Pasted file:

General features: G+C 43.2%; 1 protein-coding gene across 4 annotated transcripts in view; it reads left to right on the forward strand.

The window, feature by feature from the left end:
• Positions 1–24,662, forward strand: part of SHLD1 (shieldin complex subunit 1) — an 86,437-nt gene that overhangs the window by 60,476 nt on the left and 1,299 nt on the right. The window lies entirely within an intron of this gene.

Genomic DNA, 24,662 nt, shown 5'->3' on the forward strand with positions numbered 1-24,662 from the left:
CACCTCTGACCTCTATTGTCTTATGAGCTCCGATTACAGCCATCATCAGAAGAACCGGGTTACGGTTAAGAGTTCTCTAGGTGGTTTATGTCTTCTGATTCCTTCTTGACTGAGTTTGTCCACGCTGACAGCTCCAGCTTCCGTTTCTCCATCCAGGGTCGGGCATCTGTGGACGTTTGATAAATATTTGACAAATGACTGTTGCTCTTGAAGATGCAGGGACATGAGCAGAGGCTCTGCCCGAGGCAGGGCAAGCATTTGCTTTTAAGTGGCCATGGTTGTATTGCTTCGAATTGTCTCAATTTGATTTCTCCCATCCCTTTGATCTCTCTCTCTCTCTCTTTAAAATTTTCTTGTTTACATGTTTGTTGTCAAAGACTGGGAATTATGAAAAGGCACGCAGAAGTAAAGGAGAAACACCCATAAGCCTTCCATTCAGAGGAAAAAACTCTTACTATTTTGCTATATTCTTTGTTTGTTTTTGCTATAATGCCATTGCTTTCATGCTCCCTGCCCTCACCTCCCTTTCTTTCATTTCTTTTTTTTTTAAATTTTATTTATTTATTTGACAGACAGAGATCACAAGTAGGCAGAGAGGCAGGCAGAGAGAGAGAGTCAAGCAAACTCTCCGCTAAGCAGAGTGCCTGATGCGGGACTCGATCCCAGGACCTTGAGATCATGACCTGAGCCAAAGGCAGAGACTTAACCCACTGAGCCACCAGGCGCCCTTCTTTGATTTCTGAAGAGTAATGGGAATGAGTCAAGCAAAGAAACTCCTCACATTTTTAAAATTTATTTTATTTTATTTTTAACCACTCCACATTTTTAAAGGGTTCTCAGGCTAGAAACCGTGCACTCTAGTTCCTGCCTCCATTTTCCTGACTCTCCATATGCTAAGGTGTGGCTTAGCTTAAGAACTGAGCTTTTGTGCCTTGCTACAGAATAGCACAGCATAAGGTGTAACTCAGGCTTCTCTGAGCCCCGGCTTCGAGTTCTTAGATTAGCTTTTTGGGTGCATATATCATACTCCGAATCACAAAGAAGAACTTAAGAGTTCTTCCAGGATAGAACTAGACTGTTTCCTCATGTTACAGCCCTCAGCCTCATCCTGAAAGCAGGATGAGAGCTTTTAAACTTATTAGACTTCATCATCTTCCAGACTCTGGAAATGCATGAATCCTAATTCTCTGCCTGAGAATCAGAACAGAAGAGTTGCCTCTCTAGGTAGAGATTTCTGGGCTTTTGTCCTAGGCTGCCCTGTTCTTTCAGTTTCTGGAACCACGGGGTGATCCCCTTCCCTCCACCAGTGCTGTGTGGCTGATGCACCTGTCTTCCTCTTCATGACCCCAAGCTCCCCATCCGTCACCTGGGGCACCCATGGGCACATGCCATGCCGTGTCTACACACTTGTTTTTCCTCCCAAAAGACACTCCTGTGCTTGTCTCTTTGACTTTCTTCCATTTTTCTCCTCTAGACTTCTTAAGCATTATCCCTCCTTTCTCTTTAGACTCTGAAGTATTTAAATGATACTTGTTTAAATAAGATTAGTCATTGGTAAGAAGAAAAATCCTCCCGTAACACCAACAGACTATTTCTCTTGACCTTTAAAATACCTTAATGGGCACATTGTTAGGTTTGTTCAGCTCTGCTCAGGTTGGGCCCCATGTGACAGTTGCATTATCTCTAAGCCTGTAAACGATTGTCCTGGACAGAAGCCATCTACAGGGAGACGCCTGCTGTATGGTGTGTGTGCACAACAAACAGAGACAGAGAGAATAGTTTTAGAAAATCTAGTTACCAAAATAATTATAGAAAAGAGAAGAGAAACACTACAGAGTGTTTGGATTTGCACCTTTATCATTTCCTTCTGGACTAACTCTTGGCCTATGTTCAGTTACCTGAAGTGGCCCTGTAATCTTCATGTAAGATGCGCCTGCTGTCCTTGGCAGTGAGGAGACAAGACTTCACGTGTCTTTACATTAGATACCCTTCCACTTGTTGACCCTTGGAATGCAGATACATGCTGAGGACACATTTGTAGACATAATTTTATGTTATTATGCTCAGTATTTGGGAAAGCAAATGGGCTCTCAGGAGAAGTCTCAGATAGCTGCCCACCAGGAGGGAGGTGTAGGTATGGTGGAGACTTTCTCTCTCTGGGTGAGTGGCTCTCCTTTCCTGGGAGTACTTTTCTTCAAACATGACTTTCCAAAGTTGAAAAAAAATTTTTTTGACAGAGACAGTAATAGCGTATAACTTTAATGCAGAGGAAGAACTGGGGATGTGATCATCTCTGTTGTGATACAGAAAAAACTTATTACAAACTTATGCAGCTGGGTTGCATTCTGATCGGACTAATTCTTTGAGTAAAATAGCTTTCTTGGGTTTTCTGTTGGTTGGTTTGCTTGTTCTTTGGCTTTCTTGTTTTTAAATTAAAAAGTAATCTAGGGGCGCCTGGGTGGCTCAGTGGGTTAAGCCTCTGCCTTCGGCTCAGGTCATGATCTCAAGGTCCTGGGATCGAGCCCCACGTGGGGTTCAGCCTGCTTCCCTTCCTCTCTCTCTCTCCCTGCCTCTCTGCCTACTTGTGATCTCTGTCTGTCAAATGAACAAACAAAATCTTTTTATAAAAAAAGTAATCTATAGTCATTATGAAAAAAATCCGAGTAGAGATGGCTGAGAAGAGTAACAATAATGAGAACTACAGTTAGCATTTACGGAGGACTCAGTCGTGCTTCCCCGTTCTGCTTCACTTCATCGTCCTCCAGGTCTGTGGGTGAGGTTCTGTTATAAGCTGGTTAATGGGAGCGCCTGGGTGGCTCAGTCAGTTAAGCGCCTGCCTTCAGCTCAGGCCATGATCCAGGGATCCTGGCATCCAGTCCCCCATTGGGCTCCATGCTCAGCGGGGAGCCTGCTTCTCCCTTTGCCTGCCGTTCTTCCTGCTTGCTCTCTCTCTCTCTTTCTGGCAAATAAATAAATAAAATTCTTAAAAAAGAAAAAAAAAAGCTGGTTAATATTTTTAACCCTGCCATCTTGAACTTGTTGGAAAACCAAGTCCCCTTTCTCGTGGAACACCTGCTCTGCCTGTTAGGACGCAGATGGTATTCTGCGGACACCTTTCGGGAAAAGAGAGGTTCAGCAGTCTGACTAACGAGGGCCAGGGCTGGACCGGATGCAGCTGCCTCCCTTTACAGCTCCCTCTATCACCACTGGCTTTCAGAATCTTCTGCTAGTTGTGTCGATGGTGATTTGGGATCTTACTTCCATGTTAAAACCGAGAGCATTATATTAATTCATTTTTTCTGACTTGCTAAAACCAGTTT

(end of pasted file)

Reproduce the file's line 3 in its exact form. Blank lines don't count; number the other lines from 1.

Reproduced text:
• Positions 1–24,662, forward strand: part of SHLD1 (shieldin complex subunit 1) — an 86,437-nt gene that overhangs the window by 60,476 nt on the left and 1,299 nt on the right. The window lies entirely within an intron of this gene.